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{son, year, death}
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{game, team, player}

In Tongan mythology, or oral history, ʻAhoʻeitu is a son of the god Tangaloa ʻEitumātupuʻa and a mortal woman, ʻIlaheva Vaʻepopua. He became the first king of the Tuʻi Tonga (Tonga king) dynasty in the early 10th century, dethroning the previous one with the same name but originating from the uanga (maggots) instead of divine; see Kohai, Koau, mo Momo.


Trip to the sky

When ʻAhoʻeitu was growing up he asked his mother about his father. His mother was a human woman from an area now known as Popua near the large lagoon of Tongatapu island. Aho eitu's mother told him that his father was a god living in the sky. When he had grown up he expressed the wish to find him. ʻIlaheva directed him to the great toa tree. The lad climbed up, went over the road as his mother had said and found his father catching doves. ʻEitumātupuʻa was moved to see his son, and invited him to his house for kava and food. After that he sent him to his other sons, ʻAhoʻeitu's older halfbrothers, who were living in the sky, and at that moment playing sika-ʻulu-toa (a dart throwing game with reeds having a head made from toa wood). When those young men found out that this good-looking boy was their brother, they got jealous, tore him in pieces, cooked him (or did not cook him, according to some sources) and ate him. Except his head, which was thrown in some hoi plants which have become poisonous ever since.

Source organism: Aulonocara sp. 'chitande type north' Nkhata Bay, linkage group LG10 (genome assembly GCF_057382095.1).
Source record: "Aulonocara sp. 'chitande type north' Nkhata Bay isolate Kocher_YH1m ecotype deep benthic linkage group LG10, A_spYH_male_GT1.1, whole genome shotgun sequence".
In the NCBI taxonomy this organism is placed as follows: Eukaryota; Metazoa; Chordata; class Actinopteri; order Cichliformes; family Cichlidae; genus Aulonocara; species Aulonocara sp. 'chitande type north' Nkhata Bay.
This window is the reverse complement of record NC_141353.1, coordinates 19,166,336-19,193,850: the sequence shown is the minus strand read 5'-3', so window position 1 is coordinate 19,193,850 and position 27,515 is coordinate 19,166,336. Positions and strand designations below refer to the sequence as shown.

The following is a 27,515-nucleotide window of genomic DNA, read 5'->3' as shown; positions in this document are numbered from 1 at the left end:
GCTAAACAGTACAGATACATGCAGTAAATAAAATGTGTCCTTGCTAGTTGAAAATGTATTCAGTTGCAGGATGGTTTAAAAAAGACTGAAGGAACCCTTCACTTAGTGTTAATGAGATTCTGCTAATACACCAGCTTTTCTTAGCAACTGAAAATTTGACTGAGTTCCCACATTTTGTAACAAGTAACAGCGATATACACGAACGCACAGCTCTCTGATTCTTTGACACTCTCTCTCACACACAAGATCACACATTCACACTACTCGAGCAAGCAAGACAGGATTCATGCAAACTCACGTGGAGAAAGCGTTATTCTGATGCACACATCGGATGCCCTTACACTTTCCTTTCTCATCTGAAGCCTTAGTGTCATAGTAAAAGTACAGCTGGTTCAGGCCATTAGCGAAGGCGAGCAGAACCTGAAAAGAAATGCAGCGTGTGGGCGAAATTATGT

Some time after ʻEitumātupuʻa sent a woman to fetch ʻAhoʻeitu, but she returned with the message that the lad was not to be found. The god demanded his other sons to come and forced them by tickling their throats to vomit in a large wooden bowl. Noticing the head missing, ʻEitumātupuʻa sent a messenger to find the head and also the bones. Everything was put in the bowl. Water was poured on it and the leaves of the nonufiafia, which is a known medicinal plant, able to revive people who were near death. The bowl then was put behind the house. They visited it from time to time, and at last they found ʻAhoʻeitu sitting up.

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